WASHINGTON, D.C. – The cable industry’s transformation from a simple analog video provider to a provider of multiple services over an advanced digital communications platform has resulted in enormous benefits for U.S. consumers, including billions of dollars in savings, increased competition from multiple providers and access to innovative technology that is available to all demographic groups, according to a study prepared by Microeconomic Consulting & Research Associates, Inc. (MiCRA) and released today by the National Cable & Telecommunications Association (NCTA).  The study was included in comments NCTA filed today with the Federal Communications Commission.

The MiCRA report, “Benefits to Consumers from the Transformation of the Cable Industry,” concludes that cable’s decade-plus investments in modern digital networks, which allow consumers to choose among a wide variety of products and bundles of services – including digital high-definition video, high-speed data, and digital voice – provides about $35 billion in annual consumer benefits. 

The value of the total consumer benefits was calculated by estimating the value consumers attach to the services to which they subscribe today versus 10 years ago, and incorporating the positive impact of bundling multiple services, which has allowed providers to exploit economies of scale and scope in the provision of digital services to the home and resulted in lower prices for consumers.

Cable’s digital transformation began in the mid to late 1990s.  Prior to that, the industry operated one-way coaxial cable systems which had limited spectrum and generally provided 100 analog channels or fewer to subscribers.  But the cable industry invested heavily over a 10 to 15 year period by laying fiber optic cable to neighborhood nodes across the U.S., and cable networks today are two-way digital broadband platforms capable of providing voice, video, and high-speed broadband Internet services.  Between 1999 – 2008, data from SNL Kagan shows that the cable industry invested $129 billion in the deployment of advanced communications infrastructure, which has resulted in cable operators offering consumers a bundle of advanced services at a considerable cost savings versus purchasing each service individually.

“Consumers as a whole have unequivocally benefitted from the transformation of the cable industry over the past ten years and its investment and entry into voice and high-speed data markets,” the report states.  “The benefits can be attributed to the cable industry’s massive investments in deployment of advanced communications infrastructure, which enables provision of new digital video, data, and voice services.  Consumers have voted with their feet by subscribing to these new services in ever-increasing numbers.”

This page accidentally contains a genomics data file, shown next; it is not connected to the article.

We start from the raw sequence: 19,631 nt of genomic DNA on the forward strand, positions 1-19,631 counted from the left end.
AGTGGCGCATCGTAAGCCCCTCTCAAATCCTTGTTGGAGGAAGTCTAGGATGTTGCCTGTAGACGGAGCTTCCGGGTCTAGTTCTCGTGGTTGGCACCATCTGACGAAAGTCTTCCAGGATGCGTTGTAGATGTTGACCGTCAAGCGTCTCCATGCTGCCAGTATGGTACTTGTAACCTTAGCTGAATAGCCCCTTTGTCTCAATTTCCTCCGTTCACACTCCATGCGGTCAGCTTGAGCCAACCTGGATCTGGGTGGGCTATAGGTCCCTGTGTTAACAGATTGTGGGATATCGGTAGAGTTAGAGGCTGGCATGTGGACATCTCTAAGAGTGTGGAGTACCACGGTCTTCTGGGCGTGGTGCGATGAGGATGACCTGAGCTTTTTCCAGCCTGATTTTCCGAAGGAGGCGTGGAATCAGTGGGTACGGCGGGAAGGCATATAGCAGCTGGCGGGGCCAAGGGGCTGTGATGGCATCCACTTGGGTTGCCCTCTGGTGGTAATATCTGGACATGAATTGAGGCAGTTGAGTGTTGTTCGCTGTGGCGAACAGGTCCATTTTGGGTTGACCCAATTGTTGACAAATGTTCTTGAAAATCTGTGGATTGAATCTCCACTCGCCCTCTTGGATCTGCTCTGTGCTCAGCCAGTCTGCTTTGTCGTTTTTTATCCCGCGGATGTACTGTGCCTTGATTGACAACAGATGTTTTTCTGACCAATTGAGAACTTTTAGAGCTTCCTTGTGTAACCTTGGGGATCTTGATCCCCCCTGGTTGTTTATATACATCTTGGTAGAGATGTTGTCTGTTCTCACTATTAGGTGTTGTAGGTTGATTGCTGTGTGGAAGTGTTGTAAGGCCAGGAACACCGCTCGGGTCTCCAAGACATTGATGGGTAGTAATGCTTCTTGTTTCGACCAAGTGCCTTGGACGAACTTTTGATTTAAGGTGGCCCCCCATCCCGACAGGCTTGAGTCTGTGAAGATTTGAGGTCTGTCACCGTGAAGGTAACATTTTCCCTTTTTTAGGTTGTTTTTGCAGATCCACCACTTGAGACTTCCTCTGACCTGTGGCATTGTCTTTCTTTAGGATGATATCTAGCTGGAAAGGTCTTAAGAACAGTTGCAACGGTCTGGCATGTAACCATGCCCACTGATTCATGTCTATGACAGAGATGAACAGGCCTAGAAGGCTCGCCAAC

About 60 percent of cable customers subscribe to broadband Internet service, 26 percent subscribe to digital voice service, and the penetration of each service continues to grow steadily.  The triple-play bundle of digital video, broadband, and digital voice service continues to attract a larger share of cable customers, which provides the greatest opportunity for consumer savings. 

But the benefit to consumers resulting from the transformation of the cable industry is not limited to cable subscribers, according to the study.  Cable’s technological upgrade and provision of broadband Internet access service and voice service have forced a competitive response from the incumbent telephone companies, which now offer multiple advanced digital services available at discounted prices through their own bundled offerings.

“In addition to the direct benefits experienced by the cable companies’ customers, competing firms’ subscribers benefit as well from the vigorous competition between the rival firms,” the study says.  “In particular, the incumbent local exchange carriers (ILECs) have been forced to compete aggressively to retain old customers and attract new customers for voice and data services.  We estimate that the total benefit to all U.S. consumers flowing from the transformation of the cable industry over the last ten years to be $34.9 billion annually.”

The report also demonstrates that all demographic groups have benefitted from cable’s delivery of broadband Internet access and digital voice services.  While broadband Internet service originally attracted upper-income households as subscribers, data in the last two years shows that broadband Internet access penetration rates for lower income households have increased substantially, reaching close to 50 percent in geographic areas with the lowest median household incomes.  And subscriptions to cable’s digital voice service have been distributed more evenly across income groups, ranging from 21.4 percent to 28.9 percent across all income categories.

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A copy of the report is linked below.